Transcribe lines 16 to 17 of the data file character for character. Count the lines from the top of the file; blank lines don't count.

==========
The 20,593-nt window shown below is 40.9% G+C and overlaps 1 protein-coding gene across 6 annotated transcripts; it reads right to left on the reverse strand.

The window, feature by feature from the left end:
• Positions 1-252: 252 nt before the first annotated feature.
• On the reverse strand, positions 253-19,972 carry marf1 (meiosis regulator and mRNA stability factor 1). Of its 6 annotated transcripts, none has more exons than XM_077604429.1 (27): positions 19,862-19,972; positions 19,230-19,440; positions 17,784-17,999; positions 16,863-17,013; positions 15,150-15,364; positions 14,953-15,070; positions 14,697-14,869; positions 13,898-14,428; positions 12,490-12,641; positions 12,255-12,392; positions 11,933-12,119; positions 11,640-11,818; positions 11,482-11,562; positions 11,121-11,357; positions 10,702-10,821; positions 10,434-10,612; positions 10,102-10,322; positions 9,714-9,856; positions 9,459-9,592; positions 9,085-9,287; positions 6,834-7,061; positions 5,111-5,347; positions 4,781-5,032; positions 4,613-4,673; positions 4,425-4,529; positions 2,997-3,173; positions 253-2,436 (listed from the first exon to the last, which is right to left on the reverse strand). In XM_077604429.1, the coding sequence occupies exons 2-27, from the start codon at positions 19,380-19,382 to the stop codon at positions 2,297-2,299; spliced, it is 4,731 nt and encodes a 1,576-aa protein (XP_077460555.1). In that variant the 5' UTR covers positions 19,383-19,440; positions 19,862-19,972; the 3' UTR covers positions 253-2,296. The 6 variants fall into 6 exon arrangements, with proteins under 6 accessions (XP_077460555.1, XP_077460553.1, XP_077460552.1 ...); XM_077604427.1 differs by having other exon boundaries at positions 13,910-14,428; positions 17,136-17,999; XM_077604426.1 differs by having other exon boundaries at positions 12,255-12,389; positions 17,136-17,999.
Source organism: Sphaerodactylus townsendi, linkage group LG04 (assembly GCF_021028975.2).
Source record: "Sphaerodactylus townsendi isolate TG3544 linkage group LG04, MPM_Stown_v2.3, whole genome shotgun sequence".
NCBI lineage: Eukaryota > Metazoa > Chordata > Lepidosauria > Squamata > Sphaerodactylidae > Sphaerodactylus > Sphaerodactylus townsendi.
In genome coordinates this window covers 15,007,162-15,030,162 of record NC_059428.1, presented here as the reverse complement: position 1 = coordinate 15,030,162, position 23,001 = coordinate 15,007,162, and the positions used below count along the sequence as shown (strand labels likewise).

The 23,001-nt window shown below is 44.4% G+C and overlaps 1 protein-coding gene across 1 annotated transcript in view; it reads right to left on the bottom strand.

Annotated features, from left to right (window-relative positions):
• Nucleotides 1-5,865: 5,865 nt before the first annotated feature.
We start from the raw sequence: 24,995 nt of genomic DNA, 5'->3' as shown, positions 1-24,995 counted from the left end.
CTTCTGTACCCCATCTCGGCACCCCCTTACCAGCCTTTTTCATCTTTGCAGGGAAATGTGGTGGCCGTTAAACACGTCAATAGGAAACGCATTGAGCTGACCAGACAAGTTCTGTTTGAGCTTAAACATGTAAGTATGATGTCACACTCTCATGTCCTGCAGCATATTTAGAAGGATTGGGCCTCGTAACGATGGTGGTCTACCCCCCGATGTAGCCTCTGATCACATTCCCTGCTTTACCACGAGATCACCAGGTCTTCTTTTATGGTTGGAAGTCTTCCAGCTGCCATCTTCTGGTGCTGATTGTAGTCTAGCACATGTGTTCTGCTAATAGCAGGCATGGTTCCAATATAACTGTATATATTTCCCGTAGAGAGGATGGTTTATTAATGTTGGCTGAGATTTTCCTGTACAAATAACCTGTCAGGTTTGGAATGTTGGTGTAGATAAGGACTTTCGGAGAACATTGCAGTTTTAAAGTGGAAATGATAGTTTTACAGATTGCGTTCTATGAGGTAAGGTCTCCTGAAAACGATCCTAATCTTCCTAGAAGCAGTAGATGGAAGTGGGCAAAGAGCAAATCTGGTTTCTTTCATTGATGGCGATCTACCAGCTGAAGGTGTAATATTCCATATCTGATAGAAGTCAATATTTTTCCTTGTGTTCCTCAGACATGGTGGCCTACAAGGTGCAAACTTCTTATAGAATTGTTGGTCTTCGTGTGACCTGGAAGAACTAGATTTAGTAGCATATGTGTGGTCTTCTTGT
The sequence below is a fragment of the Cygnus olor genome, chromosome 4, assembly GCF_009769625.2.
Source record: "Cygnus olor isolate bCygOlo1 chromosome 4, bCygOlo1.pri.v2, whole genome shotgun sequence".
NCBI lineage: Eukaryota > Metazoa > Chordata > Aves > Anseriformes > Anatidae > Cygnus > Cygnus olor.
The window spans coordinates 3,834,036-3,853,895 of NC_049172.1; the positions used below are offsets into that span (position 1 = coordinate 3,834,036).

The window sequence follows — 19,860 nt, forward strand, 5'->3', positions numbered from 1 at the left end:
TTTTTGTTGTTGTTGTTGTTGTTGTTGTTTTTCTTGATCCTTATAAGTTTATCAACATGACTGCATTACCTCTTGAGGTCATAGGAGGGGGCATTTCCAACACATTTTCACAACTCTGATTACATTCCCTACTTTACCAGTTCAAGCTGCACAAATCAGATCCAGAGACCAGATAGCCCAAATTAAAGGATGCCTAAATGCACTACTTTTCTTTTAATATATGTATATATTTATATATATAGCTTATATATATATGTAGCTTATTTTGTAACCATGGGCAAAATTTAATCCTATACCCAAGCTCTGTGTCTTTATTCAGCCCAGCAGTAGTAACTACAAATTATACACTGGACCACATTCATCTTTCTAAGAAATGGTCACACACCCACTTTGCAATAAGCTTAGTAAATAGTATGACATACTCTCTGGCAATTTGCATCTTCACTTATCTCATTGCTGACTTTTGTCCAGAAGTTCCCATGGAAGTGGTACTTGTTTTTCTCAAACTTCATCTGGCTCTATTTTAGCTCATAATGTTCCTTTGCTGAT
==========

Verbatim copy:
NCBI lineage: Eukaryota > Metazoa > Chordata > Aves > Anseriformes > Anatidae > Cygnus > Cygnus olor.
The window spans coordinates 3,834,036-3,853,895 of NC_049172.1; the positions used below are offsets into that span (position 1 = coordinate 3,834,036).